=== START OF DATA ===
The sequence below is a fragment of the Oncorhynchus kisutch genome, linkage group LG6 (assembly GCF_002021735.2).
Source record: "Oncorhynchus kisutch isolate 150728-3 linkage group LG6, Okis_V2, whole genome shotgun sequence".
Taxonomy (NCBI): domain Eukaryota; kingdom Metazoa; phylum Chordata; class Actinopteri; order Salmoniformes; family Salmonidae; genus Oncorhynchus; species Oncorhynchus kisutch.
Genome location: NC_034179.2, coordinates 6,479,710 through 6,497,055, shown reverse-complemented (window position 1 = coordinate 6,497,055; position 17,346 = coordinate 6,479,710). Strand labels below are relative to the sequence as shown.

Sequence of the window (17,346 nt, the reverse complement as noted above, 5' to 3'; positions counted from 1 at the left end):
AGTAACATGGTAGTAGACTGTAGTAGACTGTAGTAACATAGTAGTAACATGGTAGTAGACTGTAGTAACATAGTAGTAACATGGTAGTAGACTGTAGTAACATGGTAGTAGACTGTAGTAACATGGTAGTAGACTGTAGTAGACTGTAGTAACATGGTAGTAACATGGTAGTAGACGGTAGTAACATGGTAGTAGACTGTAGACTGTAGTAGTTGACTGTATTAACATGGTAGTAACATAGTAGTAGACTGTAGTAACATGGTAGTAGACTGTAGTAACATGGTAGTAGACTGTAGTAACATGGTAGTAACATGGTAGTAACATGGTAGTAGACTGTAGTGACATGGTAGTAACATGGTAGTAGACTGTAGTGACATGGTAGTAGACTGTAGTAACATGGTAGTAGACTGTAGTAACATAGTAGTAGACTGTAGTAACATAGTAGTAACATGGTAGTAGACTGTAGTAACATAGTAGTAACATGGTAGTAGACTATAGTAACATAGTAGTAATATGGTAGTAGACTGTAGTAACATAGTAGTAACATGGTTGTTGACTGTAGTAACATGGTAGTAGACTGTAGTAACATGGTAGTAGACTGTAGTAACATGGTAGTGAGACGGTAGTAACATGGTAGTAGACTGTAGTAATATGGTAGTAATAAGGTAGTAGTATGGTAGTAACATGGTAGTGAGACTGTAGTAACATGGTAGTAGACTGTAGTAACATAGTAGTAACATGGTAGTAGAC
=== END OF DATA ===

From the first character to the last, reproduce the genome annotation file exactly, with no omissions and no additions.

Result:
The sequence below is a fragment of the Oncorhynchus kisutch genome, linkage group LG6 (assembly GCF_002021735.2).
Source record: "Oncorhynchus kisutch isolate 150728-3 linkage group LG6, Okis_V2, whole genome shotgun sequence".
Taxonomy (NCBI): domain Eukaryota; kingdom Metazoa; phylum Chordata; class Actinopteri; order Salmoniformes; family Salmonidae; genus Oncorhynchus; species Oncorhynchus kisutch.
Genome location: NC_034179.2, coordinates 6,479,710 through 6,497,055, shown reverse-complemented (window position 1 = coordinate 6,497,055; position 17,346 = coordinate 6,479,710). Strand labels below are relative to the sequence as shown.

Sequence of the window (17,346 nt, the reverse complement as noted above, 5' to 3'; positions counted from 1 at the left end):
AGTAACATGGTAGTAGACTGTAGTAGACTGTAGTAACATAGTAGTAACATGGTAGTAGACTGTAGTAACATAGTAGTAACATGGTAGTAGACTGTAGTAACATGGTAGTAGACTGTAGTAACATGGTAGTAGACTGTAGTAGACTGTAGTAACATGGTAGTAACATGGTAGTAGACGGTAGTAACATGGTAGTAGACTGTAGACTGTAGTAGTTGACTGTATTAACATGGTAGTAACATAGTAGTAGACTGTAGTAACATGGTAGTAGACTGTAGTAACATGGTAGTAGACTGTAGTAACATGGTAGTAACATGGTAGTAACATGGTAGTAGACTGTAGTGACATGGTAGTAACATGGTAGTAGACTGTAGTGACATGGTAGTAGACTGTAGTAACATGGTAGTAGACTGTAGTAACATAGTAGTAGACTGTAGTAACATAGTAGTAACATGGTAGTAGACTGTAGTAACATAGTAGTAACATGGTAGTAGACTATAGTAACATAGTAGTAATATGGTAGTAGACTGTAGTAACATAGTAGTAACATGGTTGTTGACTGTAGTAACATGGTAGTAGACTGTAGTAACATGGTAGTAGACTGTAGTAACATGGTAGTGAGACGGTAGTAACATGGTAGTAGACTGTAGTAATATGGTAGTAATAAGGTAGTAGTATGGTAGTAACATGGTAGTGAGACTGTAGTAACATGGTAGTAGACTGTAGTAACATAGTAGTAACATGGTAGTAGAC